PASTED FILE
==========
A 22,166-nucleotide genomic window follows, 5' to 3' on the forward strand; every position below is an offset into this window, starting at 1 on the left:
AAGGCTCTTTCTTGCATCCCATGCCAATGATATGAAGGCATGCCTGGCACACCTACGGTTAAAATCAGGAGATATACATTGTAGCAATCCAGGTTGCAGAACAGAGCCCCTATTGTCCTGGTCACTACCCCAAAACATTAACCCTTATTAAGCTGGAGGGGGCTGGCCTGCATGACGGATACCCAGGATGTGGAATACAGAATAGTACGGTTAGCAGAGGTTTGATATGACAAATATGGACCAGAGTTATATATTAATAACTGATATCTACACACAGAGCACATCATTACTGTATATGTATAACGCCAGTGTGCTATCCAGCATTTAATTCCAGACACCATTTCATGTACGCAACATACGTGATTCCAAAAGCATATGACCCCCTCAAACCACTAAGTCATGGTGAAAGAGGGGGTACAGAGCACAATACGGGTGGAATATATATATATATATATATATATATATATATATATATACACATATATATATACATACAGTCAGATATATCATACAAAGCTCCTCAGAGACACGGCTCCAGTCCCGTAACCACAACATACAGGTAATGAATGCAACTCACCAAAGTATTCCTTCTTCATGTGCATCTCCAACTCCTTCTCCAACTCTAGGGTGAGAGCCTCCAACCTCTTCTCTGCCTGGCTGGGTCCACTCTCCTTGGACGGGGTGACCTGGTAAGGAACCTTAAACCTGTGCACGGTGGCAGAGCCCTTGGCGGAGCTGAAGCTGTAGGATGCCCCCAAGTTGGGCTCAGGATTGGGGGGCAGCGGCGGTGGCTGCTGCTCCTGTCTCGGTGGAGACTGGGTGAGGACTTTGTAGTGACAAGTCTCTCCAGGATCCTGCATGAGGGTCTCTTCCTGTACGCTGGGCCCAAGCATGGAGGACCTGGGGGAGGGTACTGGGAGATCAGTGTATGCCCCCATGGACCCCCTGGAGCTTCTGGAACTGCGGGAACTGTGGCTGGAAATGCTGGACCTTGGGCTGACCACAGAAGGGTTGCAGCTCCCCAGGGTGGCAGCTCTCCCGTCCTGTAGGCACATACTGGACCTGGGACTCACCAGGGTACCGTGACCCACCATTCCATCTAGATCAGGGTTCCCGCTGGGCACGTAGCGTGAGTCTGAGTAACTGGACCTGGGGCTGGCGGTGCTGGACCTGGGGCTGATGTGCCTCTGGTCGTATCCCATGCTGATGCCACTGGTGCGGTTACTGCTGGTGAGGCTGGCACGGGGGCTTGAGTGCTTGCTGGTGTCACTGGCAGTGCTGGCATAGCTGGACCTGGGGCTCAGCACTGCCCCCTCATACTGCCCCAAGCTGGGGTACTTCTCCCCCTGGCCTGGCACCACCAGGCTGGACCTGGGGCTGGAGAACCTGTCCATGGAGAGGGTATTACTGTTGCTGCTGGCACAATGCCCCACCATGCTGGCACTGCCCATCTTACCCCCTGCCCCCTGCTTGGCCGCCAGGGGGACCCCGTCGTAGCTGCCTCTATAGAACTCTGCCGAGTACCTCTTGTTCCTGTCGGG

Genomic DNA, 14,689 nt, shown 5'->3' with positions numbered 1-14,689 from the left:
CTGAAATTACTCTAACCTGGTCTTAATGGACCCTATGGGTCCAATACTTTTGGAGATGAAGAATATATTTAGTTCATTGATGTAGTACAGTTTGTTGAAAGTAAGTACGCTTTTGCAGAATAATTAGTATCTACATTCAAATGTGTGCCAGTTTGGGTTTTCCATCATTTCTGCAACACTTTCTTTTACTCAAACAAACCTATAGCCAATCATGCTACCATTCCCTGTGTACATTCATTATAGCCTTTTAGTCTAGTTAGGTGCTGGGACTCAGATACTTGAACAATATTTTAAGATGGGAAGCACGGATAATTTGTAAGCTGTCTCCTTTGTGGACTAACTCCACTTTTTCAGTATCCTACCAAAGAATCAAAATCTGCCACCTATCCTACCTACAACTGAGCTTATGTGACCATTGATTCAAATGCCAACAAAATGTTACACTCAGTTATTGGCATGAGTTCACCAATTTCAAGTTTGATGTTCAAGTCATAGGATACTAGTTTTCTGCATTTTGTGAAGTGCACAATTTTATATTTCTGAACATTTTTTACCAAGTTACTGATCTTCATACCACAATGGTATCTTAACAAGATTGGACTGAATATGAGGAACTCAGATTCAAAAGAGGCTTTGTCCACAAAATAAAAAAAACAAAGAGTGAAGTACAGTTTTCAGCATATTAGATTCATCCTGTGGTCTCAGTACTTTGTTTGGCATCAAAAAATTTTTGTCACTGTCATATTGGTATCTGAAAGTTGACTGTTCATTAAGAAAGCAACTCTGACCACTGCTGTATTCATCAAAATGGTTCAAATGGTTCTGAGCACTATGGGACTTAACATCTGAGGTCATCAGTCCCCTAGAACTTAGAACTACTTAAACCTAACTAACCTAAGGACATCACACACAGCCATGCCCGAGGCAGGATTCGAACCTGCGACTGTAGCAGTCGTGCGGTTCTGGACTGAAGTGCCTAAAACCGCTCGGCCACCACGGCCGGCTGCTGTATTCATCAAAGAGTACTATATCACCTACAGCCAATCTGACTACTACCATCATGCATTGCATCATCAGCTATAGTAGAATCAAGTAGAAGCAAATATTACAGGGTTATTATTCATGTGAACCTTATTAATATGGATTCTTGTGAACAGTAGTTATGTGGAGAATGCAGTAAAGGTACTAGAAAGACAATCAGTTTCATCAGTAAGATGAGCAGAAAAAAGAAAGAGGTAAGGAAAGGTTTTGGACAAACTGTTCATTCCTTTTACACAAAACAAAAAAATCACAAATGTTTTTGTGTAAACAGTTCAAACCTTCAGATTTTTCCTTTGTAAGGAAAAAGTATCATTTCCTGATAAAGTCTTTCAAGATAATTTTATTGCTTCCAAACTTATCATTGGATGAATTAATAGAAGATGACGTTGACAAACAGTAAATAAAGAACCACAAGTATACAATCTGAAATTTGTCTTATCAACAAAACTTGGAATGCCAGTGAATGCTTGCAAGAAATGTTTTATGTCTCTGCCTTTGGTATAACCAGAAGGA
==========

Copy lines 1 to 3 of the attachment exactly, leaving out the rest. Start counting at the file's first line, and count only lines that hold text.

A 22,166-nucleotide genomic window follows, 5' to 3' on the forward strand; every position below is an offset into this window, starting at 1 on the left:
AAGGCTCTTTCTTGCATCCCATGCCAATGATATGAAGGCATGCCTGGCACACCTACGGTTAAAATCAGGAGATATACATTGTAGCAATCCAGGTTGCAGAACAGAGCCCCTATTGTCCTGGTCACTACCCCAAAACATTAACCCTTATTAAGCTGGAGGGGGCTGGCCTGCATGACGGATACCCAGGATGTGGAATACAGAATAGTACGGTTAGCAGAGGTTTGATATGACAAATATGGACCAGAGTTATATATTAATAACTGATATCTACACACAGAGCACATCATTACTGTATATGTATAACGCCAGTGTGCTATCCAGCATTTAATTCCAGACACCATTTCATGTACGCAACATACGTGATTCCAAAAGCATATGACCCCCTCAAACCACTAAGTCATGGTGAAAGAGGGGGTACAGAGCACAATACGGGTGGAATATATATATATATATATATATATATATATATATATATACACATATATATATACATACAGTCAGATATATCATACAAAGCTCCTCAGAGACACGGCTCCAGTCCCGTAACCACAACATACAGGTAATGAATGCAACTCACCAAAGTATTCCTTCTTCATGTGCATCTCCAACTCCTTCTCCAACTCTAGGGTGAGAGCCTCCAACCTCTTCTCTGCCTGGCTGGGTCCACTCTCCTTGGACGGGGTGACCTGGTAAGGAACCTTAAACCTGTGCACGGTGGCAGAGCCCTTGGCGGAGCTGAAGCTGTAGGATGCCCCCAAGTTGGGCTCAGGATTGGGGGGCAGCGGCGGTGGCTGCTGCTCCTGTCTCGGTGGAGACTGGGTGAGGACTTTGTAGTGACAAGTCTCTCCAGGATCCTGCATGAGGGTCTCTTCCTGTACGCTGGGCCCAAGCATGGAGGACCTGGGGGAGGGTACTGGGAGATCAGTGTATGCCCCCATGGACCCCCTGGAGCTTCTGGAACTGCGGGAACTGTGGCTGGAAATGCTGGACCTTGGGCTGACCACAGAAGGGTTGCAGCTCCCCAGGGTGGCAGCTCTCCCGTCCTGTAGGCACATACTGGACCTGGGACTCACCAGGGTACCGTGACCCACCATTCCATCTAGATCAGGGTTCCCGCTGGGCACGTAGCGTGAGTCTGAGTAACTGGACCTGGGGCTGGCGGTGCTGGACCTGGGGCTGATGTGCCTCTGGTCGTATCCCATGCTGATGCCACTGGTGCGGTTACTGCTGGTGAGGCTGGCACGGGGGCTTGAGTGCTTGCTGGTGTCACTGGCAGTGCTGGCATAGCTGGACCTGGGGCTCAGCACTGCCCCCTCATACTGCCCCAAGCTGGGGTACTTCTCCCCCTGGCCTGGCACCACCAGGCTGGACCTGGGGCTGGAGAACCTGTCCATGGAGAGGGTATTACTGTTGCTGCTGGCACAATGCCCCACCATGCTGGCACTGCCCATCTTACCCCCTGCCCCCTGCTTGGCCGCCAGGGGGACCCCGTCGTAGCTGCCTCTATAGAACTCTGCCGAGTACCTCTTGTTCCTGTCGGG

Genomic DNA, 14,689 nt, shown 5'->3' with positions numbered 1-14,689 from the left: